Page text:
Iraq crisis: Executions and rape reported as Islamist militants close in on Baghdad

Summary executions, rape and atrocities reported in Mosul

(SOURCE)   Islamist militants are closing in on Baghdad after capturing two towns north of Iraq’s capital.

Officials said Iraqi soldiers abandoned their posts with no resistance when fighters from the Islamic State of Iraq and the Levant (Isis) pushed into Diyala province.

Militants driving machine gun-mounted pickups entered the towns of Jalula and Sadiyah on Thursday night, police said. Jalula is 80 miles from Baghdad and Sadiyah is 60 miles away.

Sunni fundamentalist fighters have vowed to capture Baghdad and Shia holy cities further south after overrunning Mosul, Iraq’s second-largest city, and driving the army out of northern provinces.

The UN said hundreds have been killed – with militants carrying out summary executions of civilians in Mosul, including 17 civilians in one street.

A dozen Iraqi security personnel were also killed and four women committed suicide after being raped.

UNAMI, the UN’s mission to Iraq, estimates that almost 1,000 people may have been injured in recent days and half a million residents have fled Mosul.

A court employee in the Dawasa area of central Mosul  was executed, said spokesman Rupert Colville.

Prisoners released by the militants from Mosul prison had been looking to exact revenge on those responsible for their incarceration and some went to Tikrit and killed seven former prison officers there, Mr Colville said.

“We’ve also had reports suggesting that government forces have also committed excesses, in particular the shelling of civilian areas on 6 and 8 June in Mosul, resulting in a large number of civilian casualties,” he added.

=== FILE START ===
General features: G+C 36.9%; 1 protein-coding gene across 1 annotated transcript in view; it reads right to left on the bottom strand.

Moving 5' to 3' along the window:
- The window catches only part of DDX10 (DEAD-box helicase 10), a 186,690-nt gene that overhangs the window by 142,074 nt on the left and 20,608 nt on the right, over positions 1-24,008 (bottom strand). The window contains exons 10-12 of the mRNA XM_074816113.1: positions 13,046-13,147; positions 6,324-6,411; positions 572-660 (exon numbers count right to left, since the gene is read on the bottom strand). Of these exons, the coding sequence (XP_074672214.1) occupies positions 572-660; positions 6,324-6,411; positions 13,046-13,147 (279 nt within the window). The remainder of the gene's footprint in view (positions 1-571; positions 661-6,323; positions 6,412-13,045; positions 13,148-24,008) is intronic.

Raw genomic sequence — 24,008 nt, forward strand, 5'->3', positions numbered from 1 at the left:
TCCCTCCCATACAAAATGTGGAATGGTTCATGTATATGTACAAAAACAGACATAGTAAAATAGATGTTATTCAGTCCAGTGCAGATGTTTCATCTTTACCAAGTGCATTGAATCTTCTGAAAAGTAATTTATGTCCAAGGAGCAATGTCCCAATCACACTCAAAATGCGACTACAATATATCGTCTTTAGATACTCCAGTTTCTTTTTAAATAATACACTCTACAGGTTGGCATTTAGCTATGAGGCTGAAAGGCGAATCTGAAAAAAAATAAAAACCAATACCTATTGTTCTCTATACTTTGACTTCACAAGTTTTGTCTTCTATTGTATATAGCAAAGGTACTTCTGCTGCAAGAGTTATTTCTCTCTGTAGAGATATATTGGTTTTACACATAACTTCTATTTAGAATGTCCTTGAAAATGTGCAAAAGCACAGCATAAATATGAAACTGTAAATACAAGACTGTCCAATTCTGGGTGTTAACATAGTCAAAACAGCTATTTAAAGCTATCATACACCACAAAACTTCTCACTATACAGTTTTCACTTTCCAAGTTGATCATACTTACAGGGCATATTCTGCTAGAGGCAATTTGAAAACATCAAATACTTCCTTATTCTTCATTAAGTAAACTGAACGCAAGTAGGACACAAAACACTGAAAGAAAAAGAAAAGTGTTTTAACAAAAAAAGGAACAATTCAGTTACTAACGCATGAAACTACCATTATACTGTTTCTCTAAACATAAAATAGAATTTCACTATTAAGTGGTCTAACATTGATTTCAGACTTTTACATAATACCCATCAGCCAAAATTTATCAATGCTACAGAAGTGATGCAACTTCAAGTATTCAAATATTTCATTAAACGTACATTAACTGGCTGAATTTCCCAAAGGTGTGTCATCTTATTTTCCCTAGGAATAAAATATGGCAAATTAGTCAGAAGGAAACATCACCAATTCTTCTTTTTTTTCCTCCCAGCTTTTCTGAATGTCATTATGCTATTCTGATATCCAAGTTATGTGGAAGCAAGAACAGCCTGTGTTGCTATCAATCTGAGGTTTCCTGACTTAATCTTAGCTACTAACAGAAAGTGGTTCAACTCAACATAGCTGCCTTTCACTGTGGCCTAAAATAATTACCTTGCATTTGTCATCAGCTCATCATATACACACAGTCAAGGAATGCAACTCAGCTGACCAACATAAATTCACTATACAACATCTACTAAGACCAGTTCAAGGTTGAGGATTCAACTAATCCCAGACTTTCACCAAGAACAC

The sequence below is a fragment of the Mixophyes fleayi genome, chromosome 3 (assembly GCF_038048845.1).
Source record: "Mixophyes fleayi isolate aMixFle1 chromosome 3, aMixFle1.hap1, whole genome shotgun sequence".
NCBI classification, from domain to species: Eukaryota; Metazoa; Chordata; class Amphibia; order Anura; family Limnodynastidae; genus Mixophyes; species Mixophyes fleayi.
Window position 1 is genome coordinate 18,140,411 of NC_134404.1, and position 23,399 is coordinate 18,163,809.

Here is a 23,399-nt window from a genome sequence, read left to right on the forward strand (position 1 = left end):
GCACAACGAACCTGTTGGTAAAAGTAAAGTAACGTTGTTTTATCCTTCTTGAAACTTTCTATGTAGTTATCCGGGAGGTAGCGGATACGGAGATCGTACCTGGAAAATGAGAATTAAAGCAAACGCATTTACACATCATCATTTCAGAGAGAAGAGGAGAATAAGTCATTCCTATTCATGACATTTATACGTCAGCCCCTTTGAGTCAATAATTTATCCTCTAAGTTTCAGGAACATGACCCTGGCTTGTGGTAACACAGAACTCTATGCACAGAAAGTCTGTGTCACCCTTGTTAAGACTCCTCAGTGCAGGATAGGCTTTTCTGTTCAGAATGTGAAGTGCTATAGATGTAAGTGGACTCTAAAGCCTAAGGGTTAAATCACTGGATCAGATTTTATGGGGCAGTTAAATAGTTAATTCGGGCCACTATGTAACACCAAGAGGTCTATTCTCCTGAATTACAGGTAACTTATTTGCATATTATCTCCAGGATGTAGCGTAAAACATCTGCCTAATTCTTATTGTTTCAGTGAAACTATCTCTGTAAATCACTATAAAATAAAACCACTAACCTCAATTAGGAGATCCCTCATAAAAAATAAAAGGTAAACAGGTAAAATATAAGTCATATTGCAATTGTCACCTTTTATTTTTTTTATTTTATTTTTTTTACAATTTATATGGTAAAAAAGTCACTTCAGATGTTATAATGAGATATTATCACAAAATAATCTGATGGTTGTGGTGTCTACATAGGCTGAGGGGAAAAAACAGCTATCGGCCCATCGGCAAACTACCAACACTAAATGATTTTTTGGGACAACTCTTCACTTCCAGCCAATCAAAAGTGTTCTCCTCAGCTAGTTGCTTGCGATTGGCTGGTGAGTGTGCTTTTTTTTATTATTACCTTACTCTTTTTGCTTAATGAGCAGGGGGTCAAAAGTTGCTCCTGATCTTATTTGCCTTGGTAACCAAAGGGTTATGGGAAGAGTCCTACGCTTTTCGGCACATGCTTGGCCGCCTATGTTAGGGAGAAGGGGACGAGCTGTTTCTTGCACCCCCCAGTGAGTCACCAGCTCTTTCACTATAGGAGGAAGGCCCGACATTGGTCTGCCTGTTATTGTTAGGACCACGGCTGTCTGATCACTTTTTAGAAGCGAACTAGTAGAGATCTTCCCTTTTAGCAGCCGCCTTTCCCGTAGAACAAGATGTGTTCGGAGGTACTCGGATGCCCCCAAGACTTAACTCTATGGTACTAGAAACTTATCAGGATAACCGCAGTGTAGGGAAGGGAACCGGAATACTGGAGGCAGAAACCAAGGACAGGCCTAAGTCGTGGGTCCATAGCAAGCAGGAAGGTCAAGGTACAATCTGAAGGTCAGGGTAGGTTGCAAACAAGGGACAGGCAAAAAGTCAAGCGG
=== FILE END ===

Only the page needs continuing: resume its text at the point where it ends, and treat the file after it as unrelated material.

“There are claims that up to 30 civilians may have been killed during this shelling.”

Vehicles belonging to Iraqi security forces burn following clashes in Mosul

Vehicles belonging to Iraqi security forces burn following clashes in Mosul

The UN has also been told that Iraqi government forces were not allowing people to leave Mosul at one point and Isis are now using their own checkpoints to target dissenters.

Iraq’s Prime Minister, Nouri al-Maliki, has so far been unable to form a coherent response the al-Qaida-inspired group as the power of his Shia-led government evaporates in parts of the country.

He failed an attempt for parliament to declare a state of emergency on Thursday and has asked Barack Obama for help to combat the growing insurgency.

It is the biggest threat to Iraq’s stability since the withdrawal of US forces in 2011 and has pushed it nearer the prospect of partition into Sunni, Shia and Kurdish zones.

The rise of Isis, which wants to impose Sharia law, raises the prospect of more sectarian violence and ethnic cleansing. Much of Baghdad was cleansed of its Sunni population in 2005 and 2006.

A representative for Iraq’s top Shia cleric has called on Iraqis to defend their country by joining security forces to battle the militants.

Sheik Abdul-Mahdi al-Karbalaie said it is “a duty” for citizens to defend against “the dangers threatening Iraq”.

Abu Mohamed al-Adnani, a spokesman for Isis, said that the Shia, 60 per cent of the Iraqi population, “are a disgraced people”, accusing them of being “polytheists”.

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